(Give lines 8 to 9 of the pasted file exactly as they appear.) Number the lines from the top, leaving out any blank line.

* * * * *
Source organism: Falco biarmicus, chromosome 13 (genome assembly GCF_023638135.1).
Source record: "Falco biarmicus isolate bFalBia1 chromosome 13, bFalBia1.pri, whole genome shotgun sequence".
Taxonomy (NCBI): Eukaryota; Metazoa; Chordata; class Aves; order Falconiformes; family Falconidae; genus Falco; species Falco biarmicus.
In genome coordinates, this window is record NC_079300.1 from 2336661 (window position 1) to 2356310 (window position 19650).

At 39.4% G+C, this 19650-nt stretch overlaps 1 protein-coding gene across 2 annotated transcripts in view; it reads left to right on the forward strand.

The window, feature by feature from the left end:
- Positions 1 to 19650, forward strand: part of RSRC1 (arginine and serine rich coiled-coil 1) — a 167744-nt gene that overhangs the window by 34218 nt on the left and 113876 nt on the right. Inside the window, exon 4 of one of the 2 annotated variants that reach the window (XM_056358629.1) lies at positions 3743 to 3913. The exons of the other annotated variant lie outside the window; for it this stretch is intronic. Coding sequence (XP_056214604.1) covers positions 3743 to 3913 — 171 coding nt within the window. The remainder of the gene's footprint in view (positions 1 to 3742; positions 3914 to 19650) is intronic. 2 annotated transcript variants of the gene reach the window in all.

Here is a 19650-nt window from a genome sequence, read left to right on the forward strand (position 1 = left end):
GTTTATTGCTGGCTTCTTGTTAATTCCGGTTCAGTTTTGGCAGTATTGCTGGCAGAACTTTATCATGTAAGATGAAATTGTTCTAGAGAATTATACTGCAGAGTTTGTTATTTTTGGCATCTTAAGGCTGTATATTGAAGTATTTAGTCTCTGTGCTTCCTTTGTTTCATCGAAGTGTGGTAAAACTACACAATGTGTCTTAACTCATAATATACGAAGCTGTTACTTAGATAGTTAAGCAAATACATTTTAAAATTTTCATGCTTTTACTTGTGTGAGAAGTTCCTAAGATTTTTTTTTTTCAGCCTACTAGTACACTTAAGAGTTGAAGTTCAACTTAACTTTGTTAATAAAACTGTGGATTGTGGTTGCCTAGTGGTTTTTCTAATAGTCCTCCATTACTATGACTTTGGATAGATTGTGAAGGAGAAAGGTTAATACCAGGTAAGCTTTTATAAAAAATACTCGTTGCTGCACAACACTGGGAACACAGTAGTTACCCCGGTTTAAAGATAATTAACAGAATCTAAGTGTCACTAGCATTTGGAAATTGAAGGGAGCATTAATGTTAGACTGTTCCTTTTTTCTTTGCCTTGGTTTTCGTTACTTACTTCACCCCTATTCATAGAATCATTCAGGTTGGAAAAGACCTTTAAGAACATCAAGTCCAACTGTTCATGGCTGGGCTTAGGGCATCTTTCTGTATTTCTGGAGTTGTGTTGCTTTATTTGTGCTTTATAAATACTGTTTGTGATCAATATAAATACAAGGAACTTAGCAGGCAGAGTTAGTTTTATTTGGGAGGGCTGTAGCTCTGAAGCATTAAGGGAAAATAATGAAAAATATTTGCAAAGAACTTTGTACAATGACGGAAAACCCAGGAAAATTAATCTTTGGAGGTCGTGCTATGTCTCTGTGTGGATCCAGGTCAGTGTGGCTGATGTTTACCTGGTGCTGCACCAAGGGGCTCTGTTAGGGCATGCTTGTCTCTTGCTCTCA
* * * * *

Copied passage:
Here is a 19650-nt window from a genome sequence, read left to right on the forward strand (position 1 = left end):
GTTTATTGCTGGCTTCTTGTTAATTCCGGTTCAGTTTTGGCAGTATTGCTGGCAGAACTTTATCATGTAAGATGAAATTGTTCTAGAGAATTATACTGCAGAGTTTGTTATTTTTGGCATCTTAAGGCTGTATATTGAAGTATTTAGTCTCTGTGCTTCCTTTGTTTCATCGAAGTGTGGTAAAACTACACAATGTGTCTTAACTCATAATATACGAAGCTGTTACTTAGATAGTTAAGCAAATACATTTTAAAATTTTCATGCTTTTACTTGTGTGAGAAGTTCCTAAGATTTTTTTTTTTCAGCCTACTAGTACACTTAAGAGTTGAAGTTCAACTTAACTTTGTTAATAAAACTGTGGATTGTGGTTGCCTAGTGGTTTTTCTAATAGTCCTCCATTACTATGACTTTGGATAGATTGTGAAGGAGAAAGGTTAATACCAGGTAAGCTTTTATAAAAAATACTCGTTGCTGCACAACACTGGGAACACAGTAGTTACCCCGGTTTAAAGATAATTAACAGAATCTAAGTGTCACTAGCATTTGGAAATTGAAGGGAGCATTAATGTTAGACTGTTCCTTTTTTCTTTGCCTTGGTTTTCGTTACTTACTTCACCCCTATTCATAGAATCATTCAGGTTGGAAAAGACCTTTAAGAACATCAAGTCCAACTGTTCATGGCTGGGCTTAGGGCATCTTTCTGTATTTCTGGAGTTGTGTTGCTTTATTTGTGCTTTATAAATACTGTTTGTGATCAATATAAATACAAGGAACTTAGCAGGCAGAGTTAGTTTTATTTGGGAGGGCTGTAGCTCTGAAGCATTAAGGGAAAATAATGAAAAATATTTGCAAAGAACTTTGTACAATGACGGAAAACCCAGGAAAATTAATCTTTGGAGGTCGTGCTATGTCTCTGTGTGGATCCAGGTCAGTGTGGCTGATGTTTACCTGGTGCTGCACCAAGGGGCTCTGTTAGGGCATGCTTGTCTCTTGCTCTCA